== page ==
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Letters to a Young Manager

The Wine Bet, #14
LTYM > Managing People II

Dear Adam,
Early in my career, I had the heady job of being a manager on Wall Street. The "Street" was more a community than a road sign. For financial markets, it was the center of the universe. My customers were the titans of capitalism, and I was selling computer time and services before the dawn of the PC.

Our division had an annual sales contest called the President's Club. We all killed to be a part of it. An exotic trip with all expenses paid for two was the prize, and there were a number of ways to reach it. For our branch office to go, we needed to reach 150% of quota. That meant bringing 50% more revenue than plan, a lofty target.

The goal in 1985 was ten days at a resort in Maui. In August --already seven months into the year-- we were 95% of quota. We had a ways to go, but we were young and on the rise. When our division VP visited, I made him a bet that we would make President's Club. Since we were both fans of good wine, we made it a bottle of our choice. Call it brash, arrogant, or the naivety of a young manager. But we were going to do it.

For the next four months, we pulled out all the stops. We tripled face-to-face calls. We created new applications, tutored clients, even cut deals to run year-end jobs after market close on Dec 31. There was a surge of work and energy that said "we can do this!"

I will never forget that day in January when the results for the prior year came in. Our VP of sales came to visit. We were all gathered in the conference room. He said, "I have good news and bad news." We held our breaths. "The bad news is you didn't make 150%." You could hear a pin drop. "The good news is you made 154%." There were whoops and cheers as the room broke into pandemonium.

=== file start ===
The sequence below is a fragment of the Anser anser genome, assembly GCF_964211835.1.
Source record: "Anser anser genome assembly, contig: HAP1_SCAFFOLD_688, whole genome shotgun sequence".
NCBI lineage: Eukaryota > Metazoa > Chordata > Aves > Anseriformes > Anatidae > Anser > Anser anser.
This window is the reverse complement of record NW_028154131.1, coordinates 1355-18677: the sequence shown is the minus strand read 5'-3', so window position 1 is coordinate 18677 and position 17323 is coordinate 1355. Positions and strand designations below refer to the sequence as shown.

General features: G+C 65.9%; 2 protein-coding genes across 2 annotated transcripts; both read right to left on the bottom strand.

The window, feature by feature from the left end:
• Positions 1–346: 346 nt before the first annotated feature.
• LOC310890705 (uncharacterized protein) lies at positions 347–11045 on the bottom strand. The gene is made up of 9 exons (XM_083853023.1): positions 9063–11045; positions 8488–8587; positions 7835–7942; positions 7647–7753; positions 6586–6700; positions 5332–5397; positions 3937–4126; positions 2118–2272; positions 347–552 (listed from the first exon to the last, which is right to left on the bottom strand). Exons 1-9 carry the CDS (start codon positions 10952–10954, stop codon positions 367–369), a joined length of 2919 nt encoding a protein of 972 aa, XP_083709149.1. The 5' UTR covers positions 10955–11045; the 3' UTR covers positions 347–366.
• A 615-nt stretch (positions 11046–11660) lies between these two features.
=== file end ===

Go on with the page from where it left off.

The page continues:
The piece de resistance was when the branch manager slowly unbuttoned his shirt to hoots and hollers, revealing a T-Shirt that said "Maui or Bust!"

I will always remember how this team pulled together to achieve such an audacious goal. It was like that steam engine in the child's story, pulling up the hill, slowly gaining momentum, and then racing down the other side. When this happens in business, sometimes the most important thing a manager can do is get out of the way, get the coffee and donuts, and cheer from the sidelines.

Oh, and it was a very good bottle of Bordeaux!
Food for thought,


An audacious goal is powerful

Discussion Questions:

1) When are the times your team rose to the challenge of an audacious goal
2) What was it like when you got closer to the goal? When you achieve it?
3) What were the things the team leader did and did not do to help the success happen?

For Further Reading:

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